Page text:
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Linspire (Electrical) (OP)
19 Dec 12 23:01
Hi guys,

I would like to ask does a Power Transformer specications with lower rated power eg. 80 MVA applicable for a higher rated power eg 120 MVA but both are same rated voltage eg. 132/36 kV.
waross (Electrical)
20 Dec 12 1:26
Even two transformers for the same voltages and the same KVA or MVA base may have different specs.

Bill
--------------------
"Why not the best?"
Jimmy Carter

Linspire (Electrical) (OP)
20 Dec 12 2:54
Same voltage and same MVA for two power transformer may not have same specifications ?
Can you give me some justfication or clarification ?
Helpful Member!  Marmite (Electrical)
20 Dec 12 3:10
The specification is a written document prepared by the purchaser for the purposes of securing bids for the manufacture of the transformer from prospective manufacturers. The specification may reference other standards and specifications such as IEC. It can be the same specification for both transformers, but there is no guarantee that it will be.

Regards
Marmite
Linspire (Electrical) (OP)
20 Dec 12 7:53
Ok,thank you.
Helpful Member!  bacon4life (Electrical)
20 Dec 12 11:48
There could many differences, some of which may be utility specific preferences and some of which are actual electrical differences that could prevent interchangeability. Utility preferences might include: brands of accessories, types of monitoring equipment, conservator vs nitrogen blanket, fall protection methods for top access, type of bushing terminals and color of paint. Electrical differences could include: 50Hz vs. 60 Hz, vector group (i.e. Delta-wye), GSU vs step down, percent impedance, having a DETC, having an LTC, the range of the tap changers, which part of the winding the tap changers are located on, BIL ratings, physical arrangement of surge arrestors & bushings, nonstandard conditions such elevation above 1000 meters or ambients different than 30 C, and the seismic design & anchorage method.
Linspire (Electrical) (OP)
20 Dec 12 19:03
Alright, I get your point,bacon4life.

That's mean manufacturer does have capability to design according Utility's preference specifications.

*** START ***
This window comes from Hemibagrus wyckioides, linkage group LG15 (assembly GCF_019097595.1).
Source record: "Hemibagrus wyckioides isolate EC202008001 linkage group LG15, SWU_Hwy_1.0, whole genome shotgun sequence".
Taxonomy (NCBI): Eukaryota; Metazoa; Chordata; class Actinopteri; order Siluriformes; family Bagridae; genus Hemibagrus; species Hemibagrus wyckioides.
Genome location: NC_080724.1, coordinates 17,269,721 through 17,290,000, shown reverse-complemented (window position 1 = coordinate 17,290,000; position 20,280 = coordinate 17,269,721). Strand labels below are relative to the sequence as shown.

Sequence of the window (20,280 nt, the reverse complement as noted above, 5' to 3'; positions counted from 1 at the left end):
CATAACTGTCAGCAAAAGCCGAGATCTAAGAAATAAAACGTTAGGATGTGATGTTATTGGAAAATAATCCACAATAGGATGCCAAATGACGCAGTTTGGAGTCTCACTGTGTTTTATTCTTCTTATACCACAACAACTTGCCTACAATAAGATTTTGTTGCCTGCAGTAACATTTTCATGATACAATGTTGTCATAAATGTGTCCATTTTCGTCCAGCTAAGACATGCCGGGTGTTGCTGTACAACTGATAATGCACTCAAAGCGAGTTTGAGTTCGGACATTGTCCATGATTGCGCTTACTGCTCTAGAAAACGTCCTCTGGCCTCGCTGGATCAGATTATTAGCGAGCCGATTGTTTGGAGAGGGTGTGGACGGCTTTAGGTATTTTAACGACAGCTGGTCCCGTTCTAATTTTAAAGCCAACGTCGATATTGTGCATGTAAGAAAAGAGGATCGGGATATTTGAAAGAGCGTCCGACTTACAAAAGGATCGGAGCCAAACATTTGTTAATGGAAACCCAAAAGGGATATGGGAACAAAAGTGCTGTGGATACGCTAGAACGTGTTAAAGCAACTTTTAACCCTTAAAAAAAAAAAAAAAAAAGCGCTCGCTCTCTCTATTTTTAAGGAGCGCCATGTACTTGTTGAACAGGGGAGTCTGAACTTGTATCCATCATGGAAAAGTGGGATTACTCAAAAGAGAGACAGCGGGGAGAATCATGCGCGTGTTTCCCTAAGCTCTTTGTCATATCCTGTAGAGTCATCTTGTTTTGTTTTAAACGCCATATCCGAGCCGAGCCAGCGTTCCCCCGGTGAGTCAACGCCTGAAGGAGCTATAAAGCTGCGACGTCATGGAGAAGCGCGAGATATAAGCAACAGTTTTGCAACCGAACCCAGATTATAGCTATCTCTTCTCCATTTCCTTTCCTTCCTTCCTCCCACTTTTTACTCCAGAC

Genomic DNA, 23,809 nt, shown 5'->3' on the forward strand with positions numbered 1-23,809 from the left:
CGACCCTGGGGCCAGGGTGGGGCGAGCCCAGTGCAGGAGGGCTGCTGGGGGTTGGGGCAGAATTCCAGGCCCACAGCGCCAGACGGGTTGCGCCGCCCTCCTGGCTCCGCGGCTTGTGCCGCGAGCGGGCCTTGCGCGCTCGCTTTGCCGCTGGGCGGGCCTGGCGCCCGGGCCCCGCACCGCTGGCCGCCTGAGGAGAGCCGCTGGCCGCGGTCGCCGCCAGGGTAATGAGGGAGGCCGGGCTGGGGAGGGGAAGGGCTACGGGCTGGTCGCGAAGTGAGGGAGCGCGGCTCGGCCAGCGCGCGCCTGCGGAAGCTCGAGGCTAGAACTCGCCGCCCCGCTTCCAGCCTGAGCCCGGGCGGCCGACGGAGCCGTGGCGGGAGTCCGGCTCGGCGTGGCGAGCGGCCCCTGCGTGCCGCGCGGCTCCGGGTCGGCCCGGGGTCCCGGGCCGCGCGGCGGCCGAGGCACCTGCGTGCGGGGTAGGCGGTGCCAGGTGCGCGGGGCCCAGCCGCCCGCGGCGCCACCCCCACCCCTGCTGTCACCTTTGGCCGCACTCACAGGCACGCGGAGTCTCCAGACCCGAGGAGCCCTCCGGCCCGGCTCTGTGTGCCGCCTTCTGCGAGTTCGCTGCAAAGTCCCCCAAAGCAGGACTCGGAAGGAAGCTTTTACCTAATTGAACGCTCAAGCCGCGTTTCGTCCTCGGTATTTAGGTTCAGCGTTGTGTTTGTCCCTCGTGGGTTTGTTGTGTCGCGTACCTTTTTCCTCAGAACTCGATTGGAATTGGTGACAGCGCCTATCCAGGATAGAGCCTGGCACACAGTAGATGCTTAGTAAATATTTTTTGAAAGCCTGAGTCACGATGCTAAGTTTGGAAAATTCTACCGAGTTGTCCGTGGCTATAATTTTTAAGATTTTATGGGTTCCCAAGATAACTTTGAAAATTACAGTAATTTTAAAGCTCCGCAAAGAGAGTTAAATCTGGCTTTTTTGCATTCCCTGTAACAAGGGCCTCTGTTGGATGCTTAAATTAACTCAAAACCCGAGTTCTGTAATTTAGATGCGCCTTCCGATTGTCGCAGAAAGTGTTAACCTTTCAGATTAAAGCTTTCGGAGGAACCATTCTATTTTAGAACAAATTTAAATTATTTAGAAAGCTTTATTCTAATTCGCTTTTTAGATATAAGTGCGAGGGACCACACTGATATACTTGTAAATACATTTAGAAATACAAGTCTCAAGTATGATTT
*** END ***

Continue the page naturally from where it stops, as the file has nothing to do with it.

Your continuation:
Helpful Member!  ScottyUK (Electrical)
21 Dec 12 3:06
Most manufacturers have the capability, but they don't always have the commercial will. They all want to build a transformer which is somewhere near to one of their standard designs, and any constraint imposed by the specification which requires them to deviate substantially from their standard methods of manufacture may result in either a high bid to cover the extra engineering or, more rarely, a decline-to-bid response.
 
  
Helpful Member!  k0412d (Electrical)
23 Dec 12 4:36
One can also refer to "IEC 60076-1 Annex A (normative):Information required with enquiry and order"

Giving normal and special information to give for an order.
Linspire (Electrical) (OP)
23 Dec 12 5:25
Nice for everyone input.
prc (Electrical)
23 Dec 12 6:07
There will be hardly any difference between the spec of a 80 MVA and 100 MVA transformer, unless of course you are stipulating the current rating of tap changer /bushings etc.The best tutorial on Transformer specifications is CIGRE technical Brochure No156 " Guide for customer specifications for transformers 100 MVA and 132 Kv &above", issued in April,2000.This give all aspects to be considered while drawing up specifications , GTP etc,etc.You can have it from e-cigre.org.
Linspire (Electrical) (OP)
23 Dec 12 17:58
Prc, you given the website is not accessible ?
Linspire (Electrical) (OP)
23 Dec 12 19:14
Prc, I manage to enter the website but I did not manage get magazine due to subscription.
Helpful Member!  prc (Electrical)
23 Dec 12 23:36
Sorry Lispire. You can get free access only if you become a CIGRE member. Then you can download not only this brochure ,but hundreds of study reports on T &D subjects in addition to CIGRE journal.Otherwise you can buy this document alone from CIGRE.
Attached please see a recent tutorial from Canada on the subject.
Linspire (Electrical) (OP)
24 Dec 12 1:16
Thank you, prc for your sharing this documents.
Hope this document might help someone else too.
ScottyUK (Electrical)
24 Dec 12 3:52
The excellent J&P Transformer Book has a chapter on specifications. The book overall is worth a read because it will help you understand why and when certain features are desirable and why certain features are not desirable.

If you work for a utility then the operations and maintenance groups will probably have opinions about what is desirable on a new transformer and will certainly have opinions about what is not wink. They will also be able to identify which brands of accessory they find reliable and which they find troublesome, which they get support for and which ones they don't. Their opinions should be considered and balanced against other requirements.

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